Sand Storm #2

Posted: Tuesday, April 3, 2007
By: Steve Saville

Cover of Sand Storm #2 Writer(s): Keith Lovely
Artist(s): Rashida Lewis
Publishers: Newave Comics
From: USA
Price: US$ 2.99

The most obvious change in this second edition of the proposed 5 part mini series comic set in ancient Egypt is the change in format from A4 to A5 page size. In makes no real difference though because the uncluttered approach to page layout mean that ‘Sand Storm, suits both formats.

Once again we are treated to plenty of martial art type action as Princess Anumari kicks her way past several adversaries in an attempt to preserve life and limb in her war torn kingdom. What dominates this particular comic however is the genuine attempt to develop narrative depth to the plot. Overall this has been successful as the layers of political machinations evident in this ancient land torn by civil war are slowly revealed. Add to this a developing mysticism where script carved in stone starts to change before the eyes and you end up with an intriguing and increasingly complex storyline.

In comparison with the first edition though I do feel that the art work here is a little less detailed. The portrayal of the characters looks a little more contemporary than historical and as a result it is sometimes difficult to maintain a clear vision of the time and place that provides the setting for the epic tale. The lithe females and muscle bound males are well drawn but often verge on comic book stereotypes. This is a shame because they promised so much more in the opening instalment. There is a definite and deliberate sexiness in the presentation of the two main characters Princess Anumari and Thunder. The Princess in particular poses and struts her way through the comic to the extent that some pages appear to be part of a comic models portfolio. Her large breasts and thin waist certainly dominate many of the frames.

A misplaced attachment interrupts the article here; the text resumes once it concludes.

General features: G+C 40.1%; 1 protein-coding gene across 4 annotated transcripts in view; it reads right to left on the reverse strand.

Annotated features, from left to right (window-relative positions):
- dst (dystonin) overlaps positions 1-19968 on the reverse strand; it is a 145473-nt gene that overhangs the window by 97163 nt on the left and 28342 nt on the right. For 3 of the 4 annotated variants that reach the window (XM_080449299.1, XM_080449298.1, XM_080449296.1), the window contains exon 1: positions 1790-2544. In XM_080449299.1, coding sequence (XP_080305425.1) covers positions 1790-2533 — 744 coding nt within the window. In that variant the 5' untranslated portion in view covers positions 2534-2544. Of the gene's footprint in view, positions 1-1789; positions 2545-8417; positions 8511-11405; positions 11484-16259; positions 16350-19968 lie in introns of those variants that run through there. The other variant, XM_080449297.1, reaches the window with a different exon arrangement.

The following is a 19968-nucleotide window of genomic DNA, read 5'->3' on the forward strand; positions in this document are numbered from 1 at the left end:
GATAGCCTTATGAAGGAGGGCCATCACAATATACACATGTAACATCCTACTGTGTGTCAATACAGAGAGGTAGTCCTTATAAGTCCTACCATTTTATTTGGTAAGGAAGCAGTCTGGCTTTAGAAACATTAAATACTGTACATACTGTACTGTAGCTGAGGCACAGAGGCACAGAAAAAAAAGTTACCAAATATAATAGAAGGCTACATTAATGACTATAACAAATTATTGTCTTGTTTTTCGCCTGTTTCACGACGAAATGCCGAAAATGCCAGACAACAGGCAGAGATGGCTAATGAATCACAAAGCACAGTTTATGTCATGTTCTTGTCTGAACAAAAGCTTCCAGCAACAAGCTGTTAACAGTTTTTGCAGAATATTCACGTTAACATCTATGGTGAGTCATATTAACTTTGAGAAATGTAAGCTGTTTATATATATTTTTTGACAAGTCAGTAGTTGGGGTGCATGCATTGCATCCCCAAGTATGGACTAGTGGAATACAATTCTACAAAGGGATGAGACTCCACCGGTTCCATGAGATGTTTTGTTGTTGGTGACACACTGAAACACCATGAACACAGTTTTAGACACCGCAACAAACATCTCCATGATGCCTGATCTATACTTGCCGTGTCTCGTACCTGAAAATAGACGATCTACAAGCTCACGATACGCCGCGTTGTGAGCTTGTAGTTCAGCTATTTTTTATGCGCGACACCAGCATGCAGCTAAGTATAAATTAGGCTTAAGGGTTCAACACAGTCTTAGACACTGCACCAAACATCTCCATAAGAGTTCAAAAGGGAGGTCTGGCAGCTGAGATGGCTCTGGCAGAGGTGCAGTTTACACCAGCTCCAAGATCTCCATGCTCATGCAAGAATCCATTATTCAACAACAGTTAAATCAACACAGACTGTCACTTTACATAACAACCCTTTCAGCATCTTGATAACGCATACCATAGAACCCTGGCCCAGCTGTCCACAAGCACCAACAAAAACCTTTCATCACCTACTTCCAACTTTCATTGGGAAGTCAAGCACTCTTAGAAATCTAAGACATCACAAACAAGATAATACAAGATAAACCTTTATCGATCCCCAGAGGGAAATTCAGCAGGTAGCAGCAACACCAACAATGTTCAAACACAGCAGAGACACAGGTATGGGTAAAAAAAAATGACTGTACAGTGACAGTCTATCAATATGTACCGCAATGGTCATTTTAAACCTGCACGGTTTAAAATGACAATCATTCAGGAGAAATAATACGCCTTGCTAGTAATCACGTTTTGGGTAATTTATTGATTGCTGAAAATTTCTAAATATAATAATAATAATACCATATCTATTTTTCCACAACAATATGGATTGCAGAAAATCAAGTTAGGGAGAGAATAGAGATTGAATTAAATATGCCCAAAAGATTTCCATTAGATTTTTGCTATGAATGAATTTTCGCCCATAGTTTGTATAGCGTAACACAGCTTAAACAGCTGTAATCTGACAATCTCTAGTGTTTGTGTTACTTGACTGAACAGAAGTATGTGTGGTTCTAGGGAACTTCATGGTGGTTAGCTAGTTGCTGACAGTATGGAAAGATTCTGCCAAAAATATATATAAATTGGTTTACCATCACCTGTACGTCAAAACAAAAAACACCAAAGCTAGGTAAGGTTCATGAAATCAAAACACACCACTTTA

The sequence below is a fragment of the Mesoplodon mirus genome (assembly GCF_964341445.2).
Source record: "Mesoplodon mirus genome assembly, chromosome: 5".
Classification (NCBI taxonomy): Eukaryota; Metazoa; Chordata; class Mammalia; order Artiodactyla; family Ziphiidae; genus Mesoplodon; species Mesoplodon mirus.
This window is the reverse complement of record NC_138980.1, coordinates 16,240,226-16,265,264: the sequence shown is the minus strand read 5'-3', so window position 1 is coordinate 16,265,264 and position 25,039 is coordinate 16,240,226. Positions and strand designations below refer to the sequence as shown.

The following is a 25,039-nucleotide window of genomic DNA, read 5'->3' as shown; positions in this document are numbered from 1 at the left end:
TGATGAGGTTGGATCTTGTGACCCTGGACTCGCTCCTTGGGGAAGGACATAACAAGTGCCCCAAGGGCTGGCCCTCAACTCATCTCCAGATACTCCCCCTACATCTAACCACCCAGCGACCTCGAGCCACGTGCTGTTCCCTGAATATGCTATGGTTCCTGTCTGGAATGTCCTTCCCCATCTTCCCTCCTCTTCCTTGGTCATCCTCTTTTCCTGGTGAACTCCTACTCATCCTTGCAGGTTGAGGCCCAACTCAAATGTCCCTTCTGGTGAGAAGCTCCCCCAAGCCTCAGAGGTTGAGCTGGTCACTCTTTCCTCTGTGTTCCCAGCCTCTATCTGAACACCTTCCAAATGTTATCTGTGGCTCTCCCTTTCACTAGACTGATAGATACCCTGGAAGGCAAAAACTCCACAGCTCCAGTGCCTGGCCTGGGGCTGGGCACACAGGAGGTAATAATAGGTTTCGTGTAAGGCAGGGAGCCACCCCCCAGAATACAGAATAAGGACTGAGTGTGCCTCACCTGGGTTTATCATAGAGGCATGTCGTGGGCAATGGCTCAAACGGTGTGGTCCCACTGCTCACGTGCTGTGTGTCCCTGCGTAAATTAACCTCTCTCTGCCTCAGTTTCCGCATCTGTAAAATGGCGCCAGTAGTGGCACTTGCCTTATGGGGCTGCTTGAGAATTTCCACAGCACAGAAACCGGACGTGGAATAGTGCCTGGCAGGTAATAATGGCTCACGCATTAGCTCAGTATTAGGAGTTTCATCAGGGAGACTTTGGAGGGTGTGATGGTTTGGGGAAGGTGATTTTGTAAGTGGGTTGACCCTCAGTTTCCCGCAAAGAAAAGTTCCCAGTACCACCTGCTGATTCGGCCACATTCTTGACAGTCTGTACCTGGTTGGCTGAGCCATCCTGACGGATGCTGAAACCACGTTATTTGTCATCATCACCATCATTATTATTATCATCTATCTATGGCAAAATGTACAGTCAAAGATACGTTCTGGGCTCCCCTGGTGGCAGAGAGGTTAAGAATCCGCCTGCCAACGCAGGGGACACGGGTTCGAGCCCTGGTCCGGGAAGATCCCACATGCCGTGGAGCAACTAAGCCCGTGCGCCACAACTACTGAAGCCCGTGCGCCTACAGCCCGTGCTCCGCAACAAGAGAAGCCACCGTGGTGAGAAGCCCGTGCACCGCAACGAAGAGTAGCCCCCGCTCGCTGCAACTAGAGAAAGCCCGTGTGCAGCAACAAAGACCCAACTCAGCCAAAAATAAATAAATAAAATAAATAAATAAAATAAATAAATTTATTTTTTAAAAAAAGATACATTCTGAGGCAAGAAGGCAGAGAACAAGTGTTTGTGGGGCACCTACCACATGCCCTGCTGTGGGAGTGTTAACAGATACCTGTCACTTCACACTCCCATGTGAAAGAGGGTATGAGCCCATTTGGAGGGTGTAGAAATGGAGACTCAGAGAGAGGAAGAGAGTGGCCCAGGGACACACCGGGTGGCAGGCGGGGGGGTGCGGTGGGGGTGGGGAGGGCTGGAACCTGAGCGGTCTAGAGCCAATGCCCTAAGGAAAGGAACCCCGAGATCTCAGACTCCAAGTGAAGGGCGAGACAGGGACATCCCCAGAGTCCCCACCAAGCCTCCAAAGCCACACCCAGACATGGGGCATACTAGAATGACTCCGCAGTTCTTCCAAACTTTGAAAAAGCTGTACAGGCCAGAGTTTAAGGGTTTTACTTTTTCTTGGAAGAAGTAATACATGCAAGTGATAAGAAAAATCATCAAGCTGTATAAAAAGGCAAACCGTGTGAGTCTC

The computer enhancement of the art work does at times almost seem to dominate the visual appearance on many pages which is a shame because when it does the characters lose a degree of ‘believability’.

I realise that this all seems to be quite critical but that is because a high level of expectation was established in the opening edition and overall this second chapter does not quite live up to that expectation.

Overall this title is not yet totally compelling but remains an interesting concept that could still deliver.

In a Word: Scanty.

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